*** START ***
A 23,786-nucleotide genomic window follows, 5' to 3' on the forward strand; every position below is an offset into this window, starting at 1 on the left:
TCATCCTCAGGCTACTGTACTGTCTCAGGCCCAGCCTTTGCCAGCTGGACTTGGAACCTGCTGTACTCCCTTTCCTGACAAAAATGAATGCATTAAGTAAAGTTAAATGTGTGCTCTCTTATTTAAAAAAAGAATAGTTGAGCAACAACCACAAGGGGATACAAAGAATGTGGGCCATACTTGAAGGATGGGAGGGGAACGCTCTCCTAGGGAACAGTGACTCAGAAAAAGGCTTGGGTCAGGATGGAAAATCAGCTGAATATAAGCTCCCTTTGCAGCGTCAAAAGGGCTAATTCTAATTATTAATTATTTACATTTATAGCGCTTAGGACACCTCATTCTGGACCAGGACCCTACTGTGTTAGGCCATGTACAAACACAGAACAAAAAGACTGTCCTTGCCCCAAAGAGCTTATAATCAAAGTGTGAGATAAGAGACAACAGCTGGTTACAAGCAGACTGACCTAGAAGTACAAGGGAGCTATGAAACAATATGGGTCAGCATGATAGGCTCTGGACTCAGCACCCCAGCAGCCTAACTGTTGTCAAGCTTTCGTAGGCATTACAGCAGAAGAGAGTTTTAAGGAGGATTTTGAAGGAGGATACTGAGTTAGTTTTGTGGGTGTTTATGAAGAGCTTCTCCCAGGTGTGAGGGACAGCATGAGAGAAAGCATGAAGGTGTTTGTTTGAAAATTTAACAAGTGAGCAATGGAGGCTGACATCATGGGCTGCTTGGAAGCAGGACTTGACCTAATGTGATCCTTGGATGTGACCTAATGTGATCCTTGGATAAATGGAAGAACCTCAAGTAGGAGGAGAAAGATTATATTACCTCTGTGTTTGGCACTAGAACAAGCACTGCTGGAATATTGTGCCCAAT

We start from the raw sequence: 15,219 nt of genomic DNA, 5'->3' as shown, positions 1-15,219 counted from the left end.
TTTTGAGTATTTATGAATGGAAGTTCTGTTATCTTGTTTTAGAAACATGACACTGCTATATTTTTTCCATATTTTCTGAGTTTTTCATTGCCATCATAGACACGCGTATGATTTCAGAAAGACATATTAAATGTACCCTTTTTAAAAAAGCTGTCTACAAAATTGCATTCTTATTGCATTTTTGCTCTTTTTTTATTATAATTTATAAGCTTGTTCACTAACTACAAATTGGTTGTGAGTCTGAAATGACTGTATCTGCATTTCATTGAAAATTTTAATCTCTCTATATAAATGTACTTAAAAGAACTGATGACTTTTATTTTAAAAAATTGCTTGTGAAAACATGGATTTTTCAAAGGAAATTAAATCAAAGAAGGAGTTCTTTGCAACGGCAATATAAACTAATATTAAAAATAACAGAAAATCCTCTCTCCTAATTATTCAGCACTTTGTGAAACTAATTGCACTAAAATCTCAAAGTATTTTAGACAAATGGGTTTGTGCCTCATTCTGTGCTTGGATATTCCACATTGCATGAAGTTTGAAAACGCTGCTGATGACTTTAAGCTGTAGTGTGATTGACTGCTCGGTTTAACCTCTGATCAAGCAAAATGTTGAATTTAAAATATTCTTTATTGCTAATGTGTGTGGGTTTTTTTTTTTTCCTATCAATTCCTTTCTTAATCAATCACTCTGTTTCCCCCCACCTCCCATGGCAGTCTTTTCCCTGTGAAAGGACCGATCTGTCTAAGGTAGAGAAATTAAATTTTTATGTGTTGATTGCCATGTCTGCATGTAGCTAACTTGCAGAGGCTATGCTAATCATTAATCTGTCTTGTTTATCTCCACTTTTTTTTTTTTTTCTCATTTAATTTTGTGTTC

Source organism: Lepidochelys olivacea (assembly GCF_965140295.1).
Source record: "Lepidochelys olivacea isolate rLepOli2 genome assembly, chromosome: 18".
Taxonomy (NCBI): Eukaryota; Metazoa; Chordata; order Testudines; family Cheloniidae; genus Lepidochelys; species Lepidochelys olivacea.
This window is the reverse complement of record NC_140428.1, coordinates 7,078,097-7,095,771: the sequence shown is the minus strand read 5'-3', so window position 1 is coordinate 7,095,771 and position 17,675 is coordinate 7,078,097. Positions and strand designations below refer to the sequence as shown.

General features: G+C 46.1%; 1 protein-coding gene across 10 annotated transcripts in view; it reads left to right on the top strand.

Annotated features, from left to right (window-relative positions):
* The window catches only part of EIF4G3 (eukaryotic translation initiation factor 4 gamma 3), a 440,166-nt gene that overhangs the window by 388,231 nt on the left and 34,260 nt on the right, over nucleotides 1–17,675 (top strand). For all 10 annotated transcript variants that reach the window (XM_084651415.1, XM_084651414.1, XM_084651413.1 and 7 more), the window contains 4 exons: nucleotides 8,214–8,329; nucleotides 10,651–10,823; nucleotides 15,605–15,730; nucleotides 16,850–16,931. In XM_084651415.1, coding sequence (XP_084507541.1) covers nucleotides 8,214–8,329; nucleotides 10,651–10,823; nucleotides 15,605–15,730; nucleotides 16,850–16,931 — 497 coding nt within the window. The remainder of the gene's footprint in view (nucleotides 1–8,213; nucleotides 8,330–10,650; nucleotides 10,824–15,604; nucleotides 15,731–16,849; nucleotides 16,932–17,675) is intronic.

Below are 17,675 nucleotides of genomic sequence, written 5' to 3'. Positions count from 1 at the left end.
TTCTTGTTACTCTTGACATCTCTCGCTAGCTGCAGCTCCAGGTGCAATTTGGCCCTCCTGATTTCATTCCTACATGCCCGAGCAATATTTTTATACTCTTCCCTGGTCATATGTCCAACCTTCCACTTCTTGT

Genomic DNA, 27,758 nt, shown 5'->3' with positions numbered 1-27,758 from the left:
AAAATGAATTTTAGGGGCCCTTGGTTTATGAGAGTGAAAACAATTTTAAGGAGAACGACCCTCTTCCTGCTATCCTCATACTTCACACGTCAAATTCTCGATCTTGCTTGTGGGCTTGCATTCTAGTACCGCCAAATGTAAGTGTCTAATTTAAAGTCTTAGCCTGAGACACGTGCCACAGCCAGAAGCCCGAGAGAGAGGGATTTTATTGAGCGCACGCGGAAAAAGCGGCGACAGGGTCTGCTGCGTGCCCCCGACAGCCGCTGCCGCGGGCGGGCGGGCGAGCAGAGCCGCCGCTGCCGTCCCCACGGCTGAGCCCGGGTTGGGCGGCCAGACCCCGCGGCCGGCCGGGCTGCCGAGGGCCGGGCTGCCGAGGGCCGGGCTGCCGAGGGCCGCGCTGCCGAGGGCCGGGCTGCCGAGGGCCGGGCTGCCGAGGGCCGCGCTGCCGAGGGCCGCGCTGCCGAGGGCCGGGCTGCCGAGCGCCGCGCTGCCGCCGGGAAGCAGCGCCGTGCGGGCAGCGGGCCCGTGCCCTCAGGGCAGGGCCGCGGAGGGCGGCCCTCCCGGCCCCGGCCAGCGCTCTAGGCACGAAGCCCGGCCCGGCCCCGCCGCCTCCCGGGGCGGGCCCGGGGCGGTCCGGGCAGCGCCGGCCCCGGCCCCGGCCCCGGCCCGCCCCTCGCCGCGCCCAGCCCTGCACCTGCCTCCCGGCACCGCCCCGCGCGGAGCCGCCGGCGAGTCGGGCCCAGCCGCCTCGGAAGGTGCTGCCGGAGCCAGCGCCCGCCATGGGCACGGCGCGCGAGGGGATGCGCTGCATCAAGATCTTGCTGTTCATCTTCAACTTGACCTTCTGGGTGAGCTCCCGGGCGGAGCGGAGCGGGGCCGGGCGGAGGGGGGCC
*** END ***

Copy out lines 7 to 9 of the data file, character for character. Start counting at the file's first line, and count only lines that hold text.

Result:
Taxonomy (NCBI): Eukaryota; Metazoa; Chordata; order Testudines; family Cheloniidae; genus Lepidochelys; species Lepidochelys olivacea.
This window is the reverse complement of record NC_140428.1, coordinates 7,078,097-7,095,771: the sequence shown is the minus strand read 5'-3', so window position 1 is coordinate 7,095,771 and position 17,675 is coordinate 7,078,097. Positions and strand designations below refer to the sequence as shown.

General features: G+C 46.1%; 1 protein-coding gene across 10 annotated transcripts in view; it reads left to right on the top strand.